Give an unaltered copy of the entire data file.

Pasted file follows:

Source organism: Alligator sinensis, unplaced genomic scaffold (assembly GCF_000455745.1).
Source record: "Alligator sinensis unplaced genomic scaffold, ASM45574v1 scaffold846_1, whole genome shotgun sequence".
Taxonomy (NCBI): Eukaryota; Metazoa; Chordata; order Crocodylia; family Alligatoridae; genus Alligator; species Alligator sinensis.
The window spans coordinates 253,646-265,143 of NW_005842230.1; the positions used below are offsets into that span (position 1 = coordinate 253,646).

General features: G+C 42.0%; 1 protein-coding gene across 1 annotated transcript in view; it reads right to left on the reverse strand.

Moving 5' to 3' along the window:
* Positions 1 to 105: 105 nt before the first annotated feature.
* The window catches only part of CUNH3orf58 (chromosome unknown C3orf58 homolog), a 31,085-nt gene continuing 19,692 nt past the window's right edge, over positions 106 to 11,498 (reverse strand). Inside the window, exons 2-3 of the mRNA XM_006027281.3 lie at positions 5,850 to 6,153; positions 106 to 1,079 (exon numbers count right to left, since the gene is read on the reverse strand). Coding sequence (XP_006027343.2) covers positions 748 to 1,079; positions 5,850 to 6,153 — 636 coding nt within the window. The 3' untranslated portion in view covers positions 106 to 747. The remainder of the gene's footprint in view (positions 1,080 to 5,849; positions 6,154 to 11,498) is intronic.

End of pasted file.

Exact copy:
Source organism: Alligator sinensis, unplaced genomic scaffold (assembly GCF_000455745.1).
Source record: "Alligator sinensis unplaced genomic scaffold, ASM45574v1 scaffold846_1, whole genome shotgun sequence".
Taxonomy (NCBI): Eukaryota; Metazoa; Chordata; order Crocodylia; family Alligatoridae; genus Alligator; species Alligator sinensis.
The window spans coordinates 253,646-265,143 of NW_005842230.1; the positions used below are offsets into that span (position 1 = coordinate 253,646).

General features: G+C 42.0%; 1 protein-coding gene across 1 annotated transcript in view; it reads right to left on the reverse strand.

Moving 5' to 3' along the window:
* Positions 1 to 105: 105 nt before the first annotated feature.
* The window catches only part of CUNH3orf58 (chromosome unknown C3orf58 homolog), a 31,085-nt gene continuing 19,692 nt past the window's right edge, over positions 106 to 11,498 (reverse strand). Inside the window, exons 2-3 of the mRNA XM_006027281.3 lie at positions 5,850 to 6,153; positions 106 to 1,079 (exon numbers count right to left, since the gene is read on the reverse strand). Coding sequence (XP_006027343.2) covers positions 748 to 1,079; positions 5,850 to 6,153 — 636 coding nt within the window. The 3' untranslated portion in view covers positions 106 to 747. The remainder of the gene's footprint in view (positions 1,080 to 5,849; positions 6,154 to 11,498) is intronic.